International Energy Agency Expects Oil Investment to Drop for 3rd Year in 2017

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The head of the International Energy Agency (IEA) stated on Thursday, investment in current oil production is expected to decline for a 3rd year in 2017 as a  global supply glut continues, strengthening volatility in crude markets.

“Our analysis shows we are entering a period of greater oil price volatility (partly) as a result of three years in a row of global oil investments in decline: in 2015, 2016 and most likely 2017,” IEA director general Fatih Birol said at an energy conference in Tokyo.

“This is the first time in the history of oil that investments are declining three years in a row,” he said, adding that this would cause “difficulties” in global oil markets in a few years.

After nearly a month, oil prices have increased to their highest, as the anticipations increase among traders and investors that OPEC will decide to reduce output. However, market watchers reckon an agreement may pack less punch than Saudi Arabia and its associates want.

The Organization of the Petroleum Exporting Countries (OPEC) meets the upcoming week to try to decide on the production curbs.

U.S. shale oil producers will surge their production if oil prices touched $60 a barrel, meaning Organization of the Petroleum Exporting Countries (OPEC) will have to walk a fine line if it curtails production to prop up prices, Birol said the previous week. On Thursday,  Brent crude increased $49 a barrel.

“He said that level would be enough for many U.S. shale companies to restart stalled production, although it would take around nine months for the new supply to reach the market.”

On Additional News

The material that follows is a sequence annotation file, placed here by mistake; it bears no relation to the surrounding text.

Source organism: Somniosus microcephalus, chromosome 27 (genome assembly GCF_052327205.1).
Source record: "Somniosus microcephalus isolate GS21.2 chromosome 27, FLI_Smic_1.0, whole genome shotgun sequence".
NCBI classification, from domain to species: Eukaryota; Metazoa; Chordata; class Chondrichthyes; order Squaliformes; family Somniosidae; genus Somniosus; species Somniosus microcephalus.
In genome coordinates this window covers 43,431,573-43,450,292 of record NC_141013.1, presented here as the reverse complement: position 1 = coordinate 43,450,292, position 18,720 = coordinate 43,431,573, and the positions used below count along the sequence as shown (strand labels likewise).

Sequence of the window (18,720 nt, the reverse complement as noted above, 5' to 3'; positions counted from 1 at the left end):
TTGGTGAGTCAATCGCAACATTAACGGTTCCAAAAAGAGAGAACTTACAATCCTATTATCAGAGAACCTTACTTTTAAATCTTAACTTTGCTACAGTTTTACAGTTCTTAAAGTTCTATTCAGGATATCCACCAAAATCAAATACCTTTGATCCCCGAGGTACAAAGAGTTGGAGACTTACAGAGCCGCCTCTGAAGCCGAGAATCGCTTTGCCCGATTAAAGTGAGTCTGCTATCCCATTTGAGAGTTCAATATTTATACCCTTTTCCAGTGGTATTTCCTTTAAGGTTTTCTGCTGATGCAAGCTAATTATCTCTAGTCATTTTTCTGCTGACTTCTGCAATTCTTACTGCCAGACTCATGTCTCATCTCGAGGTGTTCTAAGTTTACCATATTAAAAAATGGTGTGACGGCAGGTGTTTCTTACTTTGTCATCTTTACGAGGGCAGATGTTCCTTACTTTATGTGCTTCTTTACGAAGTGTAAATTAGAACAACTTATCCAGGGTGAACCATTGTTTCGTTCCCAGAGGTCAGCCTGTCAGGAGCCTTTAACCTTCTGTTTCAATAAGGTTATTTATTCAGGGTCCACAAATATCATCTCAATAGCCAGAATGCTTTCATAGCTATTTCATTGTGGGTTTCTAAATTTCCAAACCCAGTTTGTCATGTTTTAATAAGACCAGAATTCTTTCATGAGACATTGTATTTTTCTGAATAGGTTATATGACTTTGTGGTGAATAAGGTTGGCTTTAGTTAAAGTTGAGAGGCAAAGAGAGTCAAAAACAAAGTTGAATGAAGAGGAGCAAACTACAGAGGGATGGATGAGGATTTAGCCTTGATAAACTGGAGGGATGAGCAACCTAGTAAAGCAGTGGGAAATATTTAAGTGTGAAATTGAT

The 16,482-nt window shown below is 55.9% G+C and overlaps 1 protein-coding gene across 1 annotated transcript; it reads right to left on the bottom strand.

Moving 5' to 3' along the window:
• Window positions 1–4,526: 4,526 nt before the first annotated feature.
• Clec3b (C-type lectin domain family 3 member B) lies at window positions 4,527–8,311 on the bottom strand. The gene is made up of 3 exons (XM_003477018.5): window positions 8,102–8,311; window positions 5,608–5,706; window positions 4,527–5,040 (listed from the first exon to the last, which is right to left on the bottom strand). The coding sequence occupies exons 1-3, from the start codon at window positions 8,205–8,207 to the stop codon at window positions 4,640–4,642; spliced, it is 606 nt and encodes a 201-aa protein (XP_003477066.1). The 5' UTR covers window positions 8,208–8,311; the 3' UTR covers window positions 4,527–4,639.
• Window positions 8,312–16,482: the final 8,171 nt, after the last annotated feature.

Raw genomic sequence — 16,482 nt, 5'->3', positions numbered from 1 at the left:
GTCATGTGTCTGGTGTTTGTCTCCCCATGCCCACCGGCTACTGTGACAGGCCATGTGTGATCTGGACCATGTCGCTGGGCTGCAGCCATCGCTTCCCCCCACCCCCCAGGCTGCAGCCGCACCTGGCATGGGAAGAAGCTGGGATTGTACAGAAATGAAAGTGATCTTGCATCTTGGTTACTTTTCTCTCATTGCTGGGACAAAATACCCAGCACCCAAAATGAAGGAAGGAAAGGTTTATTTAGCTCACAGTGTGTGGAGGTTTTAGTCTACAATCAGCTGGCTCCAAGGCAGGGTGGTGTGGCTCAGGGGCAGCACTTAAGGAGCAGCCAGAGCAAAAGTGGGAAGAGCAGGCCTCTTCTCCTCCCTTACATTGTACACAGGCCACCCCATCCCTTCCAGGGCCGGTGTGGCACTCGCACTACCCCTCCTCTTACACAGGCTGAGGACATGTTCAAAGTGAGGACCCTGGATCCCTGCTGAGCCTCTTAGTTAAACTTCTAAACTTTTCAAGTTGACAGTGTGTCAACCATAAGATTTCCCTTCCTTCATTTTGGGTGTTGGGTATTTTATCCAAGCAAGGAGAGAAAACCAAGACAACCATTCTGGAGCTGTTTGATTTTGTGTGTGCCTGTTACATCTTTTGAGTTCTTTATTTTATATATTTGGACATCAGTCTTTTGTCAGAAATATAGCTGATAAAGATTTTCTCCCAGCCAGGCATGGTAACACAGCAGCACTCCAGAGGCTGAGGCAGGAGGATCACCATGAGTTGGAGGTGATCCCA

U.S. crude oil stocks decline the previous week after three straight weeks of builds as imports declined and refineries hiked production, although gasoline inventories increase suddenly during a weak demand, the U.S. Energy Information Administration presented a data on Wednesday.

Crude inventories drop 1.3 million barrels in the week to Nov. 18, compared with expectations for a surge of 671,000 barrels. Stocks at the Cushing, Oklahoma, a delivery hub for crude futures drop 87,000 barrels, the EIA said.

Crude oil prices were rather stable after the data, as the market continues to ready for next week’s meeting of the Organization of the Petroleum Exporting Countries (OPEC).

U.S. crude futures oil increase 19 cents, or 0.4%, to $48.22 a barrel, while Brent crude increased 15 cents, or 0.3%, to $49.27 a barrel.

U.S. crude imports decline the previous by 833,000 barrels per day.

Refinery crude runs surges  271,000 barrels per day and utilization rates increased 1.6 percentage points to 90.8% of total capacity, EIA data showed.

Gasoline stocks increased  2.3 million barrels, compared with analysts’ expectations in a Reuters poll for a 643,000-barrel improvement.

Over the past four weeks,  gasoline demand was 9.2 mln barrels per day, only 0.6% higher from a year before.

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